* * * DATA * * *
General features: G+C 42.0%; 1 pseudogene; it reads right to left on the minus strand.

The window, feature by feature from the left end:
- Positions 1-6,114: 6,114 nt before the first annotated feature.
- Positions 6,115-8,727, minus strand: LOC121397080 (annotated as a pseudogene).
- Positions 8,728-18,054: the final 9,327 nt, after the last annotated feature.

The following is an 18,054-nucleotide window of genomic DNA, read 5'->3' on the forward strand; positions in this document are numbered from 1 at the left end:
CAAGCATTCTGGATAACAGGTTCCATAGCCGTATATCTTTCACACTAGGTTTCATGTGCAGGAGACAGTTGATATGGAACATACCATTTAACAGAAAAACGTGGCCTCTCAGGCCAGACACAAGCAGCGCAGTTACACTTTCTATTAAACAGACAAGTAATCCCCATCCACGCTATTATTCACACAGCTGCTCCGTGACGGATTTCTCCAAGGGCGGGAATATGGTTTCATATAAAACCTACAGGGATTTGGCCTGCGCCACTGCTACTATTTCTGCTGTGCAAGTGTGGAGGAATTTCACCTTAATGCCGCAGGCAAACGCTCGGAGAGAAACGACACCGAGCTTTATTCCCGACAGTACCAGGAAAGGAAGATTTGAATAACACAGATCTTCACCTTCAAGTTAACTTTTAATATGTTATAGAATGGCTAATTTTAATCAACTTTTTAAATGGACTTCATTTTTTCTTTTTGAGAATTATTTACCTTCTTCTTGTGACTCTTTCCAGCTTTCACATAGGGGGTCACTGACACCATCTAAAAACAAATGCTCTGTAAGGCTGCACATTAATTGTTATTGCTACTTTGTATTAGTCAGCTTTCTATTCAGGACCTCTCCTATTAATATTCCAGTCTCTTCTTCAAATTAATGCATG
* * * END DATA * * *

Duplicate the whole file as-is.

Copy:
General features: G+C 42.0%; 1 pseudogene; it reads right to left on the minus strand.

The window, feature by feature from the left end:
- Positions 1-6,114: 6,114 nt before the first annotated feature.
- Positions 6,115-8,727, minus strand: LOC121397080 (annotated as a pseudogene).
- Positions 8,728-18,054: the final 9,327 nt, after the last annotated feature.

The following is an 18,054-nucleotide window of genomic DNA, read 5'->3' on the forward strand; positions in this document are numbered from 1 at the left end:
CAAGCATTCTGGATAACAGGTTCCATAGCCGTATATCTTTCACACTAGGTTTCATGTGCAGGAGACAGTTGATATGGAACATACCATTTAACAGAAAAACGTGGCCTCTCAGGCCAGACACAAGCAGCGCAGTTACACTTTCTATTAAACAGACAAGTAATCCCCATCCACGCTATTATTCACACAGCTGCTCCGTGACGGATTTCTCCAAGGGCGGGAATATGGTTTCATATAAAACCTACAGGGATTTGGCCTGCGCCACTGCTACTATTTCTGCTGTGCAAGTGTGGAGGAATTTCACCTTAATGCCGCAGGCAAACGCTCGGAGAGAAACGACACCGAGCTTTATTCCCGACAGTACCAGGAAAGGAAGATTTGAATAACACAGATCTTCACCTTCAAGTTAACTTTTAATATGTTATAGAATGGCTAATTTTAATCAACTTTTTAAATGGACTTCATTTTTTCTTTTTGAGAATTATTTACCTTCTTCTTGTGACTCTTTCCAGCTTTCACATAGGGGGTCACTGACACCATCTAAAAACAAATGCTCTGTAAGGCTGCACATTAATTGTTATTGCTACTTTGTATTAGTCAGCTTTCTATTCAGGACCTCTCCTATTAATATTCCAGTCTCTTCTTCAAATTAATGCATG